Pancreas-specific Sirt1-deficiency in mice compromises beta-cell function without development of hyperglycemia. / Pinho, Andreia V.; Bensellam, Mohammed; Wauters, Elke; Rees, Maxine; Giry-Laterriere, Marc; Mawson, Amanda; Ly, Le Quan; Biankin, Andrew V.; Wu, Jianmin; Laybutt, D. Ross; Rooman, Ilse.

In: PLoS ONE, Vol. 10, No. 6, e0128012, 05.06.2015, p. 1-13.

Research output: Contribution to journalArticleResearchpeer-review

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T1 - Pancreas-specific Sirt1-deficiency in mice compromises beta-cell function without development of hyperglycemia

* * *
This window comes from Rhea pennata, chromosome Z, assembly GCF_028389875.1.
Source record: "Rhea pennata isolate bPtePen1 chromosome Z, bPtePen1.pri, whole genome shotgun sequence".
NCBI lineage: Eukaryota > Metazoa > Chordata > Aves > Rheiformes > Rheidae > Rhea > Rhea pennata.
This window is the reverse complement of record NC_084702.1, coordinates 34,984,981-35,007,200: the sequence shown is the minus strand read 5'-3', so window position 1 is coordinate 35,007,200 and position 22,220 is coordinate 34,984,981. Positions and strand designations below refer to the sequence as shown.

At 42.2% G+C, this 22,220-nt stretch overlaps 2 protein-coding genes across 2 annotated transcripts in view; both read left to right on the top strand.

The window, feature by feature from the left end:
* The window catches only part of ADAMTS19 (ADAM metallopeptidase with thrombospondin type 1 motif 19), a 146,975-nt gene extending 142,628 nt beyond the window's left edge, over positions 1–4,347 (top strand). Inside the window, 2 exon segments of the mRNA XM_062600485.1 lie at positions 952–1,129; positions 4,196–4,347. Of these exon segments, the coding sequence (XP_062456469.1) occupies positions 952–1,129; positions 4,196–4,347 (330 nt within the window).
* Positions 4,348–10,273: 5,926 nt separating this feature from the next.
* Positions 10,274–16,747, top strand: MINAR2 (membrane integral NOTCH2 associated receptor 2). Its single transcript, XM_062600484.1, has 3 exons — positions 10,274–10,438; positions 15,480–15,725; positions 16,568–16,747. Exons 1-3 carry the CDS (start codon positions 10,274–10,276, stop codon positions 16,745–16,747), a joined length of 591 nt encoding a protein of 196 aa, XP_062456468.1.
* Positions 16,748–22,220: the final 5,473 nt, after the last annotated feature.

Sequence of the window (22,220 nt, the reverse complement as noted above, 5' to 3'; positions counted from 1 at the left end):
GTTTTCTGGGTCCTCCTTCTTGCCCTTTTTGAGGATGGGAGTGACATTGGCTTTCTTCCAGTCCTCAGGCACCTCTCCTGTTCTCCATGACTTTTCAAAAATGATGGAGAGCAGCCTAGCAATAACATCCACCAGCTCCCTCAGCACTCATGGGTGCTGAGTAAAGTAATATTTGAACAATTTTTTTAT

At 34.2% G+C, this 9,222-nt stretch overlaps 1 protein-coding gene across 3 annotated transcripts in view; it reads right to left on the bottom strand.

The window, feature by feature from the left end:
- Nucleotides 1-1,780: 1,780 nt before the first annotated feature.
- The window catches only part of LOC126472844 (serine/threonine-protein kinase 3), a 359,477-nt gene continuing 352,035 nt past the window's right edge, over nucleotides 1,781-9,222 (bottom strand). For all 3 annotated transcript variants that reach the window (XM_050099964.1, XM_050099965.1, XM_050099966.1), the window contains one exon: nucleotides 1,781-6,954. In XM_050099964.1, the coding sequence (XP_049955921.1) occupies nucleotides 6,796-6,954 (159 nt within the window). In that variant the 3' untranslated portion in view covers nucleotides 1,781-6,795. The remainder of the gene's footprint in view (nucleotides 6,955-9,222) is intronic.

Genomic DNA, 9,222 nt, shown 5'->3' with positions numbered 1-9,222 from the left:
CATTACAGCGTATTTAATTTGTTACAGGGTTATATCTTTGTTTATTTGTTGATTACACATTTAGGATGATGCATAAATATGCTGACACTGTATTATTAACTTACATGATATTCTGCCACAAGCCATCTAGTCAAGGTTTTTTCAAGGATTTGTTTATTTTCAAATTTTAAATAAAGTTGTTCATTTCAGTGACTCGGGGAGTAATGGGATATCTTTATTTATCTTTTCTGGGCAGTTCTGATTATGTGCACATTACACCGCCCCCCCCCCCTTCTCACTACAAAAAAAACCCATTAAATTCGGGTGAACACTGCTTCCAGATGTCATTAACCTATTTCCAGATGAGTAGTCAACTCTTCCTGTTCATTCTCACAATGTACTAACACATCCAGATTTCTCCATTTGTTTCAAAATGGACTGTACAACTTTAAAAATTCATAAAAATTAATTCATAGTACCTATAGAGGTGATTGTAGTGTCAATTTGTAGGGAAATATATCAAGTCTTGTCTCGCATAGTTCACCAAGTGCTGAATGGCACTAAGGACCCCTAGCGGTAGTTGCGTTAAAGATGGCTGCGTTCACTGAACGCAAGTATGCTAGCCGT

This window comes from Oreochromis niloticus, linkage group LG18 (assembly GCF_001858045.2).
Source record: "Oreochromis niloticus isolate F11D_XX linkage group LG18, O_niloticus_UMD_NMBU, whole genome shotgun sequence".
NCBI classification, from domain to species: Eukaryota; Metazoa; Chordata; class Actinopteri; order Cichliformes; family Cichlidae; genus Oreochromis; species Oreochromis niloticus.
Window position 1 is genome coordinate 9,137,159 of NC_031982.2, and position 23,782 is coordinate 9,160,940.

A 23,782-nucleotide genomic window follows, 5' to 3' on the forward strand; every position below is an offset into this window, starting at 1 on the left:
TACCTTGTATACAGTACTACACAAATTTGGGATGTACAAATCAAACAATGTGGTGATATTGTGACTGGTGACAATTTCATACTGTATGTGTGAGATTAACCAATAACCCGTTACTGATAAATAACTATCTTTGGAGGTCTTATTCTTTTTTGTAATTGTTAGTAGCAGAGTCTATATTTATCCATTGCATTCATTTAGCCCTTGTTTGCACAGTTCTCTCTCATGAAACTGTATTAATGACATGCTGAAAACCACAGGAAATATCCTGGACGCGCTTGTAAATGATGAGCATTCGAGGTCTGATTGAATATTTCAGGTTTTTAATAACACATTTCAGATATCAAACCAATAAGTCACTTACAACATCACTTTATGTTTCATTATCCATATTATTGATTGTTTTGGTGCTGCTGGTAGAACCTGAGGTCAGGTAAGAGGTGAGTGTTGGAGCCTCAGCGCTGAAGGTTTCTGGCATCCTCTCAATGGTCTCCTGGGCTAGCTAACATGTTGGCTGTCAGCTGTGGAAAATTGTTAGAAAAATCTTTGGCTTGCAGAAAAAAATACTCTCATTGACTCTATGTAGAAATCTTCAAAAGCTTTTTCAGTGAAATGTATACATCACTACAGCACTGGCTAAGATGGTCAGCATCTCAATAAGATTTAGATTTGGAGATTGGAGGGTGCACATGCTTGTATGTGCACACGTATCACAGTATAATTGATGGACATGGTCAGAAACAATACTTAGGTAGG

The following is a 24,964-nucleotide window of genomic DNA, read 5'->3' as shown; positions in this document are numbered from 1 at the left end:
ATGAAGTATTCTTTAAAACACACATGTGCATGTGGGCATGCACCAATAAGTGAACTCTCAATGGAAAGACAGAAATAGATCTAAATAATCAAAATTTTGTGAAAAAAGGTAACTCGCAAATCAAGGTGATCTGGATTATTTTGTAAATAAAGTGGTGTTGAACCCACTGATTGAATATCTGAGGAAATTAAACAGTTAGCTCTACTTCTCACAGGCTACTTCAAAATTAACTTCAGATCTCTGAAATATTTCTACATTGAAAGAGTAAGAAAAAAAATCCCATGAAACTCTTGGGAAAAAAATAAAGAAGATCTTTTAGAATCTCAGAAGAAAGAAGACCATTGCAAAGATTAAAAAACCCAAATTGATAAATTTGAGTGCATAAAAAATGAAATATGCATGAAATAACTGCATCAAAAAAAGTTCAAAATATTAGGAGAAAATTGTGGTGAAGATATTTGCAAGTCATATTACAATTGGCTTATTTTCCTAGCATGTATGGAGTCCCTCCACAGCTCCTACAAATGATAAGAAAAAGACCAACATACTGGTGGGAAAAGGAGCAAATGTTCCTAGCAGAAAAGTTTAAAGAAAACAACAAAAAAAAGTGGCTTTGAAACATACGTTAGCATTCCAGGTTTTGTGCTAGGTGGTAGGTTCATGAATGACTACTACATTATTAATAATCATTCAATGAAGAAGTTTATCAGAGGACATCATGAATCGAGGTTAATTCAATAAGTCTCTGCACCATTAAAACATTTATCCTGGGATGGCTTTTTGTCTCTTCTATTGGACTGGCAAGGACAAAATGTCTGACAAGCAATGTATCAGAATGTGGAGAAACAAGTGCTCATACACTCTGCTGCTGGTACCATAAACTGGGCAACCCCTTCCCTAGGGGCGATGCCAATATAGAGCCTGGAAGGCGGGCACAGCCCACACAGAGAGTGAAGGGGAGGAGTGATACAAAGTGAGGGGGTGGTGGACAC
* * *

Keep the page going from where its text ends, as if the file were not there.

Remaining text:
AU - Pinho, Andreia V.

AU - Bensellam, Mohammed

AU - Wauters, Elke

AU - Rees, Maxine

AU - Giry-Laterriere, Marc

AU - Mawson, Amanda

AU - Ly, Le Quan

AU - Biankin, Andrew V.

AU - Wu, Jianmin

AU - Laybutt, D. Ross

AU - Rooman, Ilse

N1 - Copyright the Author(s) 2015. Version archived for private and non-commercial use with the permission of the author/s and according to publisher conditions. For further rights please contact the publisher.

PY - 2015/6/5

Y1 - 2015/6/5